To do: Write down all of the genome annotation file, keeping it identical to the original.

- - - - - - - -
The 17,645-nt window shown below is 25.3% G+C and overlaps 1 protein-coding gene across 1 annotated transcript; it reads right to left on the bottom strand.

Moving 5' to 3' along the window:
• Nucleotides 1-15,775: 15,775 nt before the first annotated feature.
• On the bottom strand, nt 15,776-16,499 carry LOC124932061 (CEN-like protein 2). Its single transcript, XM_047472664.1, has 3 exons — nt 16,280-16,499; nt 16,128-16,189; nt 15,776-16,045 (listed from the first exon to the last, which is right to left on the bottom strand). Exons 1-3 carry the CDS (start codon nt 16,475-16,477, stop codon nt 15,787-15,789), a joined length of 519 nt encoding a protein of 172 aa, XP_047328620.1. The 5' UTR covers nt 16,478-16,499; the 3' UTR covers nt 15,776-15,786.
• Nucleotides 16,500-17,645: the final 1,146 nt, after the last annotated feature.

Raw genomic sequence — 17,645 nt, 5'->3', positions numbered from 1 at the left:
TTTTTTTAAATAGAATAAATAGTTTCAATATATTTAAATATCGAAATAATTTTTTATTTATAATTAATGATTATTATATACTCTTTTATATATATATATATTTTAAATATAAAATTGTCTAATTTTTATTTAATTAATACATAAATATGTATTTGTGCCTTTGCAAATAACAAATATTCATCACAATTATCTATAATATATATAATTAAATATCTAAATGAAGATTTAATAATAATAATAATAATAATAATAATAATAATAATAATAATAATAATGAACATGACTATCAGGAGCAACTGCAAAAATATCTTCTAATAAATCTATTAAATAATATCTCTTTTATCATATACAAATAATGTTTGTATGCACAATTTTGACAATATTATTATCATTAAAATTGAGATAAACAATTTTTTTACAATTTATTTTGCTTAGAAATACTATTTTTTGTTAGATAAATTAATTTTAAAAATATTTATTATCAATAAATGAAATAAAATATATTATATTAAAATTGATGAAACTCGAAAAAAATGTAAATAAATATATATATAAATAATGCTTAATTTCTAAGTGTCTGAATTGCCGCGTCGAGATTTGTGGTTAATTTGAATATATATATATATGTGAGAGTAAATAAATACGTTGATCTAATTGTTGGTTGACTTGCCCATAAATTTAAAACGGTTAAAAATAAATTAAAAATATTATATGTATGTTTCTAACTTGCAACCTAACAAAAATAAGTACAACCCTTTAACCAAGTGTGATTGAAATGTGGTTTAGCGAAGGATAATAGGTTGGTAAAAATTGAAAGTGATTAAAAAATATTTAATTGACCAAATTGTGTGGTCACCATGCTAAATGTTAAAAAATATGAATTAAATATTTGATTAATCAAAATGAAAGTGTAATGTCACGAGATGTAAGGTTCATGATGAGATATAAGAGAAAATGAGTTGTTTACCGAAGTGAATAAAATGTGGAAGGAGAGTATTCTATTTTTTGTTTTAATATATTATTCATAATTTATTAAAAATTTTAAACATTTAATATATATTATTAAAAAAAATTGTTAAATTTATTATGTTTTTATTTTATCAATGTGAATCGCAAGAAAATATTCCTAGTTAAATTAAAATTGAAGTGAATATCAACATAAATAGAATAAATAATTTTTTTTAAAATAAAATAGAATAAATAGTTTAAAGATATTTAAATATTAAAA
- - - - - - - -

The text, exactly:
The 17,645-nt window shown below is 25.3% G+C and overlaps 1 protein-coding gene across 1 annotated transcript; it reads right to left on the bottom strand.

Moving 5' to 3' along the window:
• Nucleotides 1-15,775: 15,775 nt before the first annotated feature.
• On the bottom strand, nt 15,776-16,499 carry LOC124932061 (CEN-like protein 2). Its single transcript, XM_047472664.1, has 3 exons — nt 16,280-16,499; nt 16,128-16,189; nt 15,776-16,045 (listed from the first exon to the last, which is right to left on the bottom strand). Exons 1-3 carry the CDS (start codon nt 16,475-16,477, stop codon nt 15,787-15,789), a joined length of 519 nt encoding a protein of 172 aa, XP_047328620.1. The 5' UTR covers nt 16,478-16,499; the 3' UTR covers nt 15,776-15,786.
• Nucleotides 16,500-17,645: the final 1,146 nt, after the last annotated feature.

Raw genomic sequence — 17,645 nt, 5'->3', positions numbered from 1 at the left:
TTTTTTTAAATAGAATAAATAGTTTCAATATATTTAAATATCGAAATAATTTTTTATTTATAATTAATGATTATTATATACTCTTTTATATATATATATATTTTAAATATAAAATTGTCTAATTTTTATTTAATTAATACATAAATATGTATTTGTGCCTTTGCAAATAACAAATATTCATCACAATTATCTATAATATATATAATTAAATATCTAAATGAAGATTTAATAATAATAATAATAATAATAATAATAATAATAATAATAATAATAATGAACATGACTATCAGGAGCAACTGCAAAAATATCTTCTAATAAATCTATTAAATAATATCTCTTTTATCATATACAAATAATGTTTGTATGCACAATTTTGACAATATTATTATCATTAAAATTGAGATAAACAATTTTTTTACAATTTATTTTGCTTAGAAATACTATTTTTTGTTAGATAAATTAATTTTAAAAATATTTATTATCAATAAATGAAATAAAATATATTATATTAAAATTGATGAAACTCGAAAAAAATGTAAATAAATATATATATAAATAATGCTTAATTTCTAAGTGTCTGAATTGCCGCGTCGAGATTTGTGGTTAATTTGAATATATATATATATGTGAGAGTAAATAAATACGTTGATCTAATTGTTGGTTGACTTGCCCATAAATTTAAAACGGTTAAAAATAAATTAAAAATATTATATGTATGTTTCTAACTTGCAACCTAACAAAAATAAGTACAACCCTTTAACCAAGTGTGATTGAAATGTGGTTTAGCGAAGGATAATAGGTTGGTAAAAATTGAAAGTGATTAAAAAATATTTAATTGACCAAATTGTGTGGTCACCATGCTAAATGTTAAAAAATATGAATTAAATATTTGATTAATCAAAATGAAAGTGTAATGTCACGAGATGTAAGGTTCATGATGAGATATAAGAGAAAATGAGTTGTTTACCGAAGTGAATAAAATGTGGAAGGAGAGTATTCTATTTTTTGTTTTAATATATTATTCATAATTTATTAAAAATTTTAAACATTTAATATATATTATTAAAAAAAATTGTTAAATTTATTATGTTTTTATTTTATCAATGTGAATCGCAAGAAAATATTCCTAGTTAAATTAAAATTGAAGTGAATATCAACATAAATAGAATAAATAATTTTTTTTAAAATAAAATAGAATAAATAGTTTAAAGATATTTAAATATTAAAA